Jan 29, 2018 in Case Studies

French Fries

French fries are not bad

French fries will remain a choice to many despite the criticism. It is curious why French fries are singled out as containing acrylamides—almost every other food does have a fair share of the chemical. Acrylamides is a chemical that results from the reaction between sugar and amino acids. French fries do not produce acrylamides on their own; rather, it is a characteristic of all starchy foods, such as any other potato products and grains (Brees 3). Acrylamides is also produced when coffee beans are roasted. Therefore, terming French fries bad merely because they produce acrylamides is unfounded, and if it was the criteria used in differentiating which foods were bad from which were good, many other foods could be classified as bad. Acrylamides occur in their highest level in products that turn brown upon cooking, such as vegetables and grilled meat; also toasted foods such as bread and cereals, fruits that have been dried and foods that are prepared by baking such as sweet potatoes contain traces of it. This makes virtually all types of foods fit for being classified as bad. Then, should we stop eating these foods and start being picky? In that light, it implies that French fries have been sacrificed on the altar of bad foods for its production of acrylamides.

Classifying French fries as bad merely because they contain saturated fats that cause high blood cholesterol is skewed, because there are other factors that cause blood cholesterol, such as heredity, whereby your genes determine the way your body deals with cholesterol. Age and sex also greatly determine the level of cholesterol. Once men and women hit the age of 20, cholesterol levels rise; in the years preceding menopause, women have low levels of cholesterol compared to their counterparts of similar age. This coupled with the fact that human body can use foods lacking cholesterol to produce it, such as coconut oil and palm oil, implies that French fries are a small wheel in a larger wheel (World Heart Federation).


French Fries are not Overrated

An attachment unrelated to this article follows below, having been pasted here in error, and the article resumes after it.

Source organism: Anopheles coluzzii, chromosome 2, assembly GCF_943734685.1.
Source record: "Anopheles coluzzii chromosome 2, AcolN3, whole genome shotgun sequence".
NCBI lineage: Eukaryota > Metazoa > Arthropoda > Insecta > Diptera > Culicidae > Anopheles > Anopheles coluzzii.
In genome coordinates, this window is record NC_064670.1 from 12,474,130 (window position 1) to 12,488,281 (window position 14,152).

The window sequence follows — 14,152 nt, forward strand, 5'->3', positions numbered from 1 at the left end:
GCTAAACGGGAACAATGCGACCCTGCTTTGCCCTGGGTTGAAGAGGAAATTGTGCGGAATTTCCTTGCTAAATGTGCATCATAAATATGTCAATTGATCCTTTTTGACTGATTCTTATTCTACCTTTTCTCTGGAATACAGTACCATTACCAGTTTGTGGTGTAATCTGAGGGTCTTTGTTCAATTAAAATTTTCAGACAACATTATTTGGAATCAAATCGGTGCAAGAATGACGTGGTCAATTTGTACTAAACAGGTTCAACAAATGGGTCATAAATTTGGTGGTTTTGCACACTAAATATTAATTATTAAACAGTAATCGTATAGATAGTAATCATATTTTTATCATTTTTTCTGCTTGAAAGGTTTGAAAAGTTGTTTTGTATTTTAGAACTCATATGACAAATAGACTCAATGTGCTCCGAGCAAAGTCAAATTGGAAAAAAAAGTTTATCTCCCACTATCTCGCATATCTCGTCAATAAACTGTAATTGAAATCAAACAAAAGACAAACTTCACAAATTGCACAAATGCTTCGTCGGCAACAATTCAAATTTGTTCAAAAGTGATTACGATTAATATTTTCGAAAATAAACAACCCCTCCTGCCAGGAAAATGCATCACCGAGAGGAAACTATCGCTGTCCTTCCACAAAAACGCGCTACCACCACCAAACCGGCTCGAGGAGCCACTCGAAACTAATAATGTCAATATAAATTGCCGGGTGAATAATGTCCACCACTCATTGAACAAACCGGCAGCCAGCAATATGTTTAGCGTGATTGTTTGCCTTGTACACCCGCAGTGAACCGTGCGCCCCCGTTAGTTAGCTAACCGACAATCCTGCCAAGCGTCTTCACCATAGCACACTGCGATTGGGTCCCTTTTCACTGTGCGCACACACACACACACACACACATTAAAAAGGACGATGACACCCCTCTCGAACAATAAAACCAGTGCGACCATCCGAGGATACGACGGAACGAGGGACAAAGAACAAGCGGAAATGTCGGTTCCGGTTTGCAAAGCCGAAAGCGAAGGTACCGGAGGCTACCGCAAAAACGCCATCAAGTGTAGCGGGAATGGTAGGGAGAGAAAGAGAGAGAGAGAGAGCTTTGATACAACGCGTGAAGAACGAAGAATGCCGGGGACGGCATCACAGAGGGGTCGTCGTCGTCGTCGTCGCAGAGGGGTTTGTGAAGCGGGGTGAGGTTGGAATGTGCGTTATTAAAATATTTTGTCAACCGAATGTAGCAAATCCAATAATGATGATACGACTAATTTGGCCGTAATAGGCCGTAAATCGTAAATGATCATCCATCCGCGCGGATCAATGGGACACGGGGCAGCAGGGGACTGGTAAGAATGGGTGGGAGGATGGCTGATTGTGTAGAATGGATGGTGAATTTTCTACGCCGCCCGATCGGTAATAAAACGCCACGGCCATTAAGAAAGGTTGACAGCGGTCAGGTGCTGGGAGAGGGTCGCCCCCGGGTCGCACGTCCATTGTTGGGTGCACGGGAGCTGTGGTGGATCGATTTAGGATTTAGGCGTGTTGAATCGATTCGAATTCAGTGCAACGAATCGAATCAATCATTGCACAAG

French fries are not overrated. In fact, they have not been given the credit they deserve. There are two legends mentioned earlier that try to explain how the French fries found their way to America. Regardless of which one supports, it is evident that it caught the eye of the mighty and noble. After the end of the First World War when the U.S. troops were returning home, the only memento they had of their times in the front line was the French fries. There is a widely held belief that President Thomas Jefferson introduced fries in the U.S. at a state dinner in 1802. It is not every other day that food is introduced at a state dinner. According to Zac (8), French fries together with hot dogs and hamburgers became a trademark of life on the fast lane and treasured moments. Still, after traveling by car became a common trend, notably on the West Coast, French fries served drive-ins and drive-throughts as the hamburger’s sidecar. Many fast food companies have profited from frozen French fries; for instance, as of 2001, it was feasible to purchase potatoes at approximately 30 cents per pound and sell fries for approximately six dollars per pound. French fries are synonyms with large fast food companies such as McDonalds. As of 1995, in Northwestern U.S and Far East, Simpleton had produced French fries exceeding over two billion pounds among other products of frozen potatoes. To wrap it up, as early as in 1960, of the fresh potatoes consumed by U.S. citizens per capita, 4 pounds consisted of frozen fries. Yet, due to ignorance, or lack of knowledge, critics claim that French fries are overrated; in any case, French fries lack the praise they deserve.


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